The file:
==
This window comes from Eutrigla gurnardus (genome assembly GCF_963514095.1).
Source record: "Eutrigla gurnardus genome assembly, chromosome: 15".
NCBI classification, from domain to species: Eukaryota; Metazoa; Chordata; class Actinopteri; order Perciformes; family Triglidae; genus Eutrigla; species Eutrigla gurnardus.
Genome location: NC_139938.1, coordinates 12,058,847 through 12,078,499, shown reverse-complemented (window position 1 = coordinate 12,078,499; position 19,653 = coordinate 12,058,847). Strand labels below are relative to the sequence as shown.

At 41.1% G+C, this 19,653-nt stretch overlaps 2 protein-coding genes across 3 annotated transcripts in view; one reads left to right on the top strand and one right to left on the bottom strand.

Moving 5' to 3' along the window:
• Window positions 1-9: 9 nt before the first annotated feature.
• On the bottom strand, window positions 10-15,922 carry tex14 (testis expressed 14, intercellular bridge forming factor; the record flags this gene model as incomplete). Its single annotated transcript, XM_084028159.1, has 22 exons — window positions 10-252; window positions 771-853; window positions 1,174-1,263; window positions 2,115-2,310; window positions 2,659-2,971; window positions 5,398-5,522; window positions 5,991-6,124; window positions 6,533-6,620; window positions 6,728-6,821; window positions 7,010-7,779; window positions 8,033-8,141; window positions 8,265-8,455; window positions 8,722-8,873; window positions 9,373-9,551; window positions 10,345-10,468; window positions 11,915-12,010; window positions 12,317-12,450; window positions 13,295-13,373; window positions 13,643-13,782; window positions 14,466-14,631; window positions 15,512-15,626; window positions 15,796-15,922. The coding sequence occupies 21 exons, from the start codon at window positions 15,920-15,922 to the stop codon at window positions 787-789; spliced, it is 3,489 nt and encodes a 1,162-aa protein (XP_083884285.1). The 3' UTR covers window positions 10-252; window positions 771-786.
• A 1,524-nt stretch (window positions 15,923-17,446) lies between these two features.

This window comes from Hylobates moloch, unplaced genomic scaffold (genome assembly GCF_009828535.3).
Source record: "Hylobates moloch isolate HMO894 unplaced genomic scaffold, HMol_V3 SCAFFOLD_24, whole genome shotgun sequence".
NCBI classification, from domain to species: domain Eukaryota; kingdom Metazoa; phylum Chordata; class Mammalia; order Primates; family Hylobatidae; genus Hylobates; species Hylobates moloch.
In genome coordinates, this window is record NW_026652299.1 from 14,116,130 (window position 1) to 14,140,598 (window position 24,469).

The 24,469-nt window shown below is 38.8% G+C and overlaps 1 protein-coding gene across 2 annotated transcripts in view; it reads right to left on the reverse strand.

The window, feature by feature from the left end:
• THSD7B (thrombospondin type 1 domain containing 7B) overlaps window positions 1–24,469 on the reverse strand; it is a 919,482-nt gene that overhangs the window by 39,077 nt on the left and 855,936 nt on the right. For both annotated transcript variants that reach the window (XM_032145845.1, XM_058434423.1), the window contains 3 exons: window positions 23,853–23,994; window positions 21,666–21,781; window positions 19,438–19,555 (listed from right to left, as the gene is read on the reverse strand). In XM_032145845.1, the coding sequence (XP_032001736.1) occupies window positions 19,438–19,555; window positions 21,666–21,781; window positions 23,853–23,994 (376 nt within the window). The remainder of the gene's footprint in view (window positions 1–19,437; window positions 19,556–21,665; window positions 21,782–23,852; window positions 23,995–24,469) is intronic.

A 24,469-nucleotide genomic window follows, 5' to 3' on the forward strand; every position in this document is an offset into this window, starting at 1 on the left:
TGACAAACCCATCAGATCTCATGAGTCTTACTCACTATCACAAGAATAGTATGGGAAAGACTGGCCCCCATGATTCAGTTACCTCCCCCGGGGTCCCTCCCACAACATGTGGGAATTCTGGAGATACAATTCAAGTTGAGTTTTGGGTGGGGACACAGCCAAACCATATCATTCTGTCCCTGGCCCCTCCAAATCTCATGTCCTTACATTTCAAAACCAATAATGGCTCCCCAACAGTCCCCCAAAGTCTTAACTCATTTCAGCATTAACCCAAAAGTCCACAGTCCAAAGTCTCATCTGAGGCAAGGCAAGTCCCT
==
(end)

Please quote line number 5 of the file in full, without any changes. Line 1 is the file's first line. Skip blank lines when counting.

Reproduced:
At 41.1% G+C, this 19,653-nt stretch overlaps 2 protein-coding genes across 3 annotated transcripts in view; one reads left to right on the top strand and one right to left on the bottom strand.